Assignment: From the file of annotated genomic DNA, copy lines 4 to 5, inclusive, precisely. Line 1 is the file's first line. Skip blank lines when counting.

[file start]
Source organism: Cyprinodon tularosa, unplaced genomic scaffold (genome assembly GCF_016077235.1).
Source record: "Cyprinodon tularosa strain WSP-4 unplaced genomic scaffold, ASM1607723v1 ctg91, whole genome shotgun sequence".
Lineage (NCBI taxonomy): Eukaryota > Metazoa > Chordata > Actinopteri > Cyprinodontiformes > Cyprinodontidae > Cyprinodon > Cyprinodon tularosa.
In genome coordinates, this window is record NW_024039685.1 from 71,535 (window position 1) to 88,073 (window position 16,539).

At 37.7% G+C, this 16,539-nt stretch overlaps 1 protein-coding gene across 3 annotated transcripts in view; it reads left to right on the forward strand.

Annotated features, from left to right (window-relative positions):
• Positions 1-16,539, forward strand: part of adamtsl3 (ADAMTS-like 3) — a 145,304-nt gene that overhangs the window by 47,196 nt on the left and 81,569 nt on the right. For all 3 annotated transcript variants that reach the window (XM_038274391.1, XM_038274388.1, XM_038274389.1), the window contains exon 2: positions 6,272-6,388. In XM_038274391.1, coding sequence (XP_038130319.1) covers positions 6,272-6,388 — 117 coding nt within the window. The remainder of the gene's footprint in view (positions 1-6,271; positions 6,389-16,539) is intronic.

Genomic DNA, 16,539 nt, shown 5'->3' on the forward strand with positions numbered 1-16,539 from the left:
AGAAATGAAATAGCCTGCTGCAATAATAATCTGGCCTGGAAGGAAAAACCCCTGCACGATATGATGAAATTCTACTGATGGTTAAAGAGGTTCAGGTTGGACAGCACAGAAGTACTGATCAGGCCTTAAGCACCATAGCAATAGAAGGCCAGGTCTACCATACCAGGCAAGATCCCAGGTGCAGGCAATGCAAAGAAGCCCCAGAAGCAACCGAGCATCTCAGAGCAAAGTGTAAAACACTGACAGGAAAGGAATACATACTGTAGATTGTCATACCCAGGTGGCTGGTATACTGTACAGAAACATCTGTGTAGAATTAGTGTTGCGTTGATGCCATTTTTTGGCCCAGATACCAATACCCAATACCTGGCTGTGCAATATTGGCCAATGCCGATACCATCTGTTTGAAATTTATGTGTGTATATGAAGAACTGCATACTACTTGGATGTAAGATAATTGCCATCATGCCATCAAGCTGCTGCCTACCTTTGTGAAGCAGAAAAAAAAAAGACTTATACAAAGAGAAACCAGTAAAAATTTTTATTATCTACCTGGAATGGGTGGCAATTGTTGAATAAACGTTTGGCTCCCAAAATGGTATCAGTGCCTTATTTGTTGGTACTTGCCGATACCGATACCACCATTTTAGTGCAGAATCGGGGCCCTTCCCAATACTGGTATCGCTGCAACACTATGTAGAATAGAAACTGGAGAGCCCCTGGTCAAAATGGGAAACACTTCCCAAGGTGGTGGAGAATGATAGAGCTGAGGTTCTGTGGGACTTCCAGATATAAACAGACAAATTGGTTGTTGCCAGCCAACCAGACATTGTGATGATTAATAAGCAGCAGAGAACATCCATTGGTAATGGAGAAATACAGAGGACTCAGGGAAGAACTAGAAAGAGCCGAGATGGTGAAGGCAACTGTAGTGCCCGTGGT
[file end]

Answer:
In genome coordinates, this window is record NW_024039685.1 from 71,535 (window position 1) to 88,073 (window position 16,539).

At 37.7% G+C, this 16,539-nt stretch overlaps 1 protein-coding gene across 3 annotated transcripts in view; it reads left to right on the forward strand.